With less than 20 seconds left in the OT game between the Atlanta Hawks and the New York Knicks last March 12, 2020, Vince Carter checked into the game. He took a hand off from Trae Young and drilled a three-pointer from the top of the key.
After that the buzzer sounded, both for that game and for the on-going season.
With the NBA season in limbo, that might have been VC’s last game in the league. Or, he could be back, dunking like he always has been, when the season resumes.
Either way, it feels like a good time to celebrate a full career from Half-Man, Half-Amazing.
With a single motion, we can all be witness to the fusion of two contrasting qualities. At times, it feels impossible that we can be blessed with such a gift. But in the year 2000, we were given the opportunity to watch the marriage of grace and power in the church of Vince Carter.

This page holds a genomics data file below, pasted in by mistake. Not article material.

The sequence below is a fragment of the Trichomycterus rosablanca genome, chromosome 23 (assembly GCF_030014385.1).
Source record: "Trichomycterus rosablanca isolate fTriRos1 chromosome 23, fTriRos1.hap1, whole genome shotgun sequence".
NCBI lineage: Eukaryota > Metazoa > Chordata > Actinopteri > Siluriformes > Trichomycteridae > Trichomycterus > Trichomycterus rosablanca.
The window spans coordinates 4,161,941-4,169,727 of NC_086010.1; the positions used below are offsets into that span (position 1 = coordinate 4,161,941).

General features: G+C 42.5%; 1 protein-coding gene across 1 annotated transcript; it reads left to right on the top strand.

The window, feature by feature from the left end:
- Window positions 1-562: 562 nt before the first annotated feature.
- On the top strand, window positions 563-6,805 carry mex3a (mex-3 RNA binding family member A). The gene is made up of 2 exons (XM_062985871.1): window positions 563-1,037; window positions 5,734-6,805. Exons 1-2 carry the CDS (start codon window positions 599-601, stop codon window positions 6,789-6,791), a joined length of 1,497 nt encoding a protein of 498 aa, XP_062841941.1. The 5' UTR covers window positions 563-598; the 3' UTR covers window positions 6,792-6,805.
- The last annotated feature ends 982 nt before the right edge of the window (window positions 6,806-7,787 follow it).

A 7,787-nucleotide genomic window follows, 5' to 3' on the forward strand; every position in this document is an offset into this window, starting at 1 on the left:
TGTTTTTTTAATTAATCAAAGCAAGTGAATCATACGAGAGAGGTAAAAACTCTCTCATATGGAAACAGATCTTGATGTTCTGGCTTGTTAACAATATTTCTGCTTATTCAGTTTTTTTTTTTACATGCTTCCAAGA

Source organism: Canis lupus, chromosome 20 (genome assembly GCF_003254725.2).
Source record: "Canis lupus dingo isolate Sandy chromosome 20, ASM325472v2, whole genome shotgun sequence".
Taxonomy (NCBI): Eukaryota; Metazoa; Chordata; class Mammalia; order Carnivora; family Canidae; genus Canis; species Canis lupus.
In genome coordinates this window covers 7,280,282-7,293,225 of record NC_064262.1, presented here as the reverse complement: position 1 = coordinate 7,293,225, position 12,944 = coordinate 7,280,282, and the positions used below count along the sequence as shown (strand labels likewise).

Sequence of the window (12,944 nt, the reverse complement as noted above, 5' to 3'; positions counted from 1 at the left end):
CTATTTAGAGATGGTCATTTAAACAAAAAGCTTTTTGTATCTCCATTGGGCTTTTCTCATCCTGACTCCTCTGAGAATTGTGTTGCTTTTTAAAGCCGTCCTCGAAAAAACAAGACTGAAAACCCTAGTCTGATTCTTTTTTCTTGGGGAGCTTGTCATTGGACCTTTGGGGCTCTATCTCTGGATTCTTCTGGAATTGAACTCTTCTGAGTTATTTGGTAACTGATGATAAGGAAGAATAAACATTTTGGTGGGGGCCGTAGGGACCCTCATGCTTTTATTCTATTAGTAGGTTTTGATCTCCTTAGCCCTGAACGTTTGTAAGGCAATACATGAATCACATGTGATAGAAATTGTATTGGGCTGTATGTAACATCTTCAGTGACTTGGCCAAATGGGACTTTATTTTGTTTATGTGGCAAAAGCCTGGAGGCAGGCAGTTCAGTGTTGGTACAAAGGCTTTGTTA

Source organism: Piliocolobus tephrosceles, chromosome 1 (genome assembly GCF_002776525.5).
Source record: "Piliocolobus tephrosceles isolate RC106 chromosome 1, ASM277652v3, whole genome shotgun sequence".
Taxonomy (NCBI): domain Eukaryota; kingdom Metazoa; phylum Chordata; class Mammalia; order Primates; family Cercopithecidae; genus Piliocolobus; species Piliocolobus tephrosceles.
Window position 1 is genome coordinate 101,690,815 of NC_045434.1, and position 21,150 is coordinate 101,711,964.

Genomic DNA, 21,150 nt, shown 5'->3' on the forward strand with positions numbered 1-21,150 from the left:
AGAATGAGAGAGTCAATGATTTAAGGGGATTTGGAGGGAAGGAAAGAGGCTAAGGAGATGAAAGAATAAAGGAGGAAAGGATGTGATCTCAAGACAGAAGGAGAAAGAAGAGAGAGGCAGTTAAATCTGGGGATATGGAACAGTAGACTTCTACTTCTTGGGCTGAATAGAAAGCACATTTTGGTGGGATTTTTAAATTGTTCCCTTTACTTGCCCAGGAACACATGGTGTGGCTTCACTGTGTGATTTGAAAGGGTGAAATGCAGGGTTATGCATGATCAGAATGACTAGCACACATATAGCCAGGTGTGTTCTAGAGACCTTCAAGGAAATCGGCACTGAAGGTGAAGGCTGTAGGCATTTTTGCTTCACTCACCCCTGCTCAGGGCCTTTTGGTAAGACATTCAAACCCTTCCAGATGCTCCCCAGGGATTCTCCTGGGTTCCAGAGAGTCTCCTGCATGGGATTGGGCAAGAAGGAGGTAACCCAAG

With five dunks, Carter electrified the basketball world with a magical performance during the NBA Dunk Contest. He followed up that showcase in Oakland by bringing his act to Sydney, dunking on 7’2” French center Frederic Weis. That dunk on Weis triggered the birth of a fitting nickname for Carter in that moment: Half Man Half Amazing.
Nicknames are a very dicey topic in the world of basketball. They may seem irrelevant and tacky, even, but they hold great power in how we remember the legacy of these athletes. Black Mamba for Kobe. The King for LeBron James. His Airness for Michael Jordan. They all fit the narrative then when those names were given, and they still fit up to this very day. For Carter, it was Half Man Half Amazing. The question was, would it still stick years later?